This story is the first place winner of the 2007 Moment Magazine-Karma Foundation Short Fiction Contest. Founded in 2000, the contest was created to recognize authors of Jewish short fiction. The 2007 stories were judged by journalist and novelist Geraldine Brooks. Moment Magazine and the Karma Foundation are grateful to Brooks and to all of the writers who took the time to submit their stories. Click here to learn how to submit a story to the contest.
We, the children, gather. We return to this house more suddenly than we could have imagined those few months ago when we buried her, summoned by news of a buyer with mortgage approved and anxious to move forward. We arrive in minivans and rental cars, in this Midwestern city no longer quite our home, and confront the disorder we have inherited. We leave spouses and children in our separate lives—“just for two days, honey”—and we prepare to sort relics from trash, the few artifacts we will recover from a sea of clutter.
We move rapidly through our own bedrooms, places we mined long ago for use at college, in first apartments and for our children’s playrooms. There remain the odd baseball pennants, LP covers, and newspaper clippings tacked to the wall and, even after we squash them in large black trash bags, they seem to linger on the spaces they had occupied for two decades or more. Sweeping out distant corners behind desks and dressers consigned to the dumpster in the driveway, we find fragments of paper rolled into unreadable pills along with marbles, plastic rings, adapters for 45 rpm singles, zipper tags, the backs of earrings, broken army men, Lee Press-On Nails and two wrinkled baseball cards, Rollie Fingers and a team photo of the 1975 Brewers.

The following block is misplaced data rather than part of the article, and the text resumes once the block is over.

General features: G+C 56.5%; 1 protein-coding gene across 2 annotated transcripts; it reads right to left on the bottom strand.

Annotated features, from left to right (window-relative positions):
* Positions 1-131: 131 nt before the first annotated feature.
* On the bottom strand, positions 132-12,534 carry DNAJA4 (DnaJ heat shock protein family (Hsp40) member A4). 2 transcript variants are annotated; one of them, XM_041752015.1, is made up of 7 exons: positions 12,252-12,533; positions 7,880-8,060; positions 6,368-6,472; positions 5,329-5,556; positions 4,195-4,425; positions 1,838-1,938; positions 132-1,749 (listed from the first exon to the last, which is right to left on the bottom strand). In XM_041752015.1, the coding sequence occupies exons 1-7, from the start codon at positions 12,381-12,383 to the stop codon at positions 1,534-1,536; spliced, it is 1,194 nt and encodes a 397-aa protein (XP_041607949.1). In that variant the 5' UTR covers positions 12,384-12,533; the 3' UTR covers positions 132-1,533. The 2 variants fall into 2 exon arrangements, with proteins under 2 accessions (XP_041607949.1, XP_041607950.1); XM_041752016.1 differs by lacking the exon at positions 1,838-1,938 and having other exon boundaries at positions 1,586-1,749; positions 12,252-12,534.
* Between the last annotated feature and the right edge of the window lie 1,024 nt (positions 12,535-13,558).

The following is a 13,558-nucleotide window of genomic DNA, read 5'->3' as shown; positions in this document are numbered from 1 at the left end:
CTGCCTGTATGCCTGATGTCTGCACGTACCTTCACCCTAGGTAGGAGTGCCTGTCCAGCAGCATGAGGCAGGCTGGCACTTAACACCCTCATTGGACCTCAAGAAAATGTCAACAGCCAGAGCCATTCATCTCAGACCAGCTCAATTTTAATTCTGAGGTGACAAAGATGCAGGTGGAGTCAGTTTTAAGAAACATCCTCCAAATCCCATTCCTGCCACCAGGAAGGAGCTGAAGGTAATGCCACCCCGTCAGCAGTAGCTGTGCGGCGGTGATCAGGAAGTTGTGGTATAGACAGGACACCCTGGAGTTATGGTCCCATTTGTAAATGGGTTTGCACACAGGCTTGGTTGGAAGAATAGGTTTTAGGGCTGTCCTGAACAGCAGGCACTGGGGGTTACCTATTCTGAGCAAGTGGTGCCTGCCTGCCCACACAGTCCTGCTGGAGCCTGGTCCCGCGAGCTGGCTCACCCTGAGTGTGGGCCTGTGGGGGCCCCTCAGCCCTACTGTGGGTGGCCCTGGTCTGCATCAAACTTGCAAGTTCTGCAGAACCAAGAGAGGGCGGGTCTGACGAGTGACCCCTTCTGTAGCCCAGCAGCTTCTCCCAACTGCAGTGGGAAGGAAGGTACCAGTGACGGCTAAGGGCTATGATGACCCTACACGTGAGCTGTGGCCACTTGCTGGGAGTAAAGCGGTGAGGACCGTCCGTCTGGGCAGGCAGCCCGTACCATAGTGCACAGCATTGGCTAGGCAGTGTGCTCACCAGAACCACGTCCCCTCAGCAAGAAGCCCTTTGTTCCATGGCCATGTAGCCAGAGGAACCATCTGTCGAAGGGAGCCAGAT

From the hallway, one of us raises a framed poster of a Ringling Brothers Barnum and Bailey College of Clowns poster, a memento of a family outing so long ago that none of us recalls it. She holds it at arm’s length, and we consider its grotesque collection of faces, clowns that boast uneven grins, vicious drunken eyes, and throbbing carbuncles on their foreheads. It is ugly, its color bleached by sun and indifference. “You know,” one of us confesses, “that thing always scared the hell out of me.”
We are organized. A shelter for abused women has consented to take both couches, several of the table lights, the microwave she never learned to use, most of the pots, pans and drinking glasses, and the every-day dishes for meat and milk. We define areas of the empty living room for the keepsakes each of us accepts; one of us claims the Passover dishes, another the old rocking chair. We hope a cousin will take the dining room set. We have piles of glass, paper and plastic for recycling, and there are boxes of items that we hope will interest the shelter: her old linens, a late-model television, a crock pot still sealed in its box, and a full set of wood-handled knives.
In the kitchen, we throw away the cooking utensils, the blackened cookie sheets, the rolling pin with one grip broken, the spotted placemats, the plastic bag of other plastic bags, the fondue set, casserole dishes, the coffeemaker, the food processor, cutting boards and all the Tupperware. We empty cupboards of oatmeal, raisins, “healthy” cereals, honey, baker’s chocolate, balsamic vinegar, baking powder, vanilla, soy sauce, farina, bran flakes and popcorn. When we turn the spice rack upside down, shaking its contents into a waiting bag, we notice an unopened canister of sage from A&P, a store that closed more than 20 years ago.